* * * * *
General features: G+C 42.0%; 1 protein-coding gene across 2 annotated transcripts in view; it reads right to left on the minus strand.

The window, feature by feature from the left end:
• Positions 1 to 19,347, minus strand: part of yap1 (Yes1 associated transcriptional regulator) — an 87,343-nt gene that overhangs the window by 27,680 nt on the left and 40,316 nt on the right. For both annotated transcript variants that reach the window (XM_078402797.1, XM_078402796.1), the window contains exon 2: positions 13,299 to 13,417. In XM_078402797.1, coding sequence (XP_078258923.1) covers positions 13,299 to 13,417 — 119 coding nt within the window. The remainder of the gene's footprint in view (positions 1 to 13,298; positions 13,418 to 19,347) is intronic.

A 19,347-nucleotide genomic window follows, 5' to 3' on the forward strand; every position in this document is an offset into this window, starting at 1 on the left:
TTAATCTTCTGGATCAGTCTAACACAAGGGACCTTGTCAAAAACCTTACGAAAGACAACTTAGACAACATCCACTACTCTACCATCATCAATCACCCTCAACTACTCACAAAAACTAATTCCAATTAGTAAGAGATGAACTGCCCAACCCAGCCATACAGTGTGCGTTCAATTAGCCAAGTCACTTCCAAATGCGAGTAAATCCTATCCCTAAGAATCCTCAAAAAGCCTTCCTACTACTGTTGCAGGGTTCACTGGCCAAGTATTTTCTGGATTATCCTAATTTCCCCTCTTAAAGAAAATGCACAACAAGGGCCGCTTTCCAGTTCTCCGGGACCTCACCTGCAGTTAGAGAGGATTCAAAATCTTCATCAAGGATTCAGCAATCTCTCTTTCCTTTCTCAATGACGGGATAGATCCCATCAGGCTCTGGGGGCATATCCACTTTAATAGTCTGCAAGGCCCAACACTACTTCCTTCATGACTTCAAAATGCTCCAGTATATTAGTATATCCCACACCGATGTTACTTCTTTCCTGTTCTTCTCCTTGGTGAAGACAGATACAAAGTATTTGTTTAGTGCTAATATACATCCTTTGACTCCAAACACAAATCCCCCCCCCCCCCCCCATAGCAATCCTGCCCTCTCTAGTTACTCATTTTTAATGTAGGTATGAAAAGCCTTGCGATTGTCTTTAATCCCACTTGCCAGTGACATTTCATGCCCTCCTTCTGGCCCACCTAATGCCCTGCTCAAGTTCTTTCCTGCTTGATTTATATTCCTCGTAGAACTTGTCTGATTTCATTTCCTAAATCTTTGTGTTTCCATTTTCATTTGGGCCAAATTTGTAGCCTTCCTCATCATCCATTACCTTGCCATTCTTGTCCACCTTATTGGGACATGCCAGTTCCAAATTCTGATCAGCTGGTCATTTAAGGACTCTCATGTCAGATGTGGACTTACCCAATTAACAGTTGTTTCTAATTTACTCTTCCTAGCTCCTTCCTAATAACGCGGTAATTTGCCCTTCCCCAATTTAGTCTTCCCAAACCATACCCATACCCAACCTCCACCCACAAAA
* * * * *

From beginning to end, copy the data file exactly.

General features: G+C 42.0%; 1 protein-coding gene across 2 annotated transcripts in view; it reads right to left on the minus strand.

The window, feature by feature from the left end:
• Positions 1 to 19,347, minus strand: part of yap1 (Yes1 associated transcriptional regulator) — an 87,343-nt gene that overhangs the window by 27,680 nt on the left and 40,316 nt on the right. For both annotated transcript variants that reach the window (XM_078402797.1, XM_078402796.1), the window contains exon 2: positions 13,299 to 13,417. In XM_078402797.1, coding sequence (XP_078258923.1) covers positions 13,299 to 13,417 — 119 coding nt within the window. The remainder of the gene's footprint in view (positions 1 to 13,298; positions 13,418 to 19,347) is intronic.

A 19,347-nucleotide genomic window follows, 5' to 3' on the forward strand; every position in this document is an offset into this window, starting at 1 on the left:
TTAATCTTCTGGATCAGTCTAACACAAGGGACCTTGTCAAAAACCTTACGAAAGACAACTTAGACAACATCCACTACTCTACCATCATCAATCACCCTCAACTACTCACAAAAACTAATTCCAATTAGTAAGAGATGAACTGCCCAACCCAGCCATACAGTGTGCGTTCAATTAGCCAAGTCACTTCCAAATGCGAGTAAATCCTATCCCTAAGAATCCTCAAAAAGCCTTCCTACTACTGTTGCAGGGTTCACTGGCCAAGTATTTTCTGGATTATCCTAATTTCCCCTCTTAAAGAAAATGCACAACAAGGGCCGCTTTCCAGTTCTCCGGGACCTCACCTGCAGTTAGAGAGGATTCAAAATCTTCATCAAGGATTCAGCAATCTCTCTTTCCTTTCTCAATGACGGGATAGATCCCATCAGGCTCTGGGGGCATATCCACTTTAATAGTCTGCAAGGCCCAACACTACTTCCTTCATGACTTCAAAATGCTCCAGTATATTAGTATATCCCACACCGATGTTACTTCTTTCCTGTTCTTCTCCTTGGTGAAGACAGATACAAAGTATTTGTTTAGTGCTAATATACATCCTTTGACTCCAAACACAAATCCCCCCCCCCCCCCCCATAGCAATCCTGCCCTCTCTAGTTACTCATTTTTAATGTAGGTATGAAAAGCCTTGCGATTGTCTTTAATCCCACTTGCCAGTGACATTTCATGCCCTCCTTCTGGCCCACCTAATGCCCTGCTCAAGTTCTTTCCTGCTTGATTTATATTCCTCGTAGAACTTGTCTGATTTCATTTCCTAAATCTTTGTGTTTCCATTTTCATTTGGGCCAAATTTGTAGCCTTCCTCATCATCCATTACCTTGCCATTCTTGTCCACCTTATTGGGACATGCCAGTTCCAAATTCTGATCAGCTGGTCATTTAAGGACTCTCATGTCAGATGTGGACTTACCCAATTAACAGTTGTTTCTAATTTACTCTTCCTAGCTCCTTCCTAATAACGCGGTAATTTGCCCTTCCCCAATTTAGTCTTCCCAAACCATACCCATACCCAACCTCCACCCACAAAA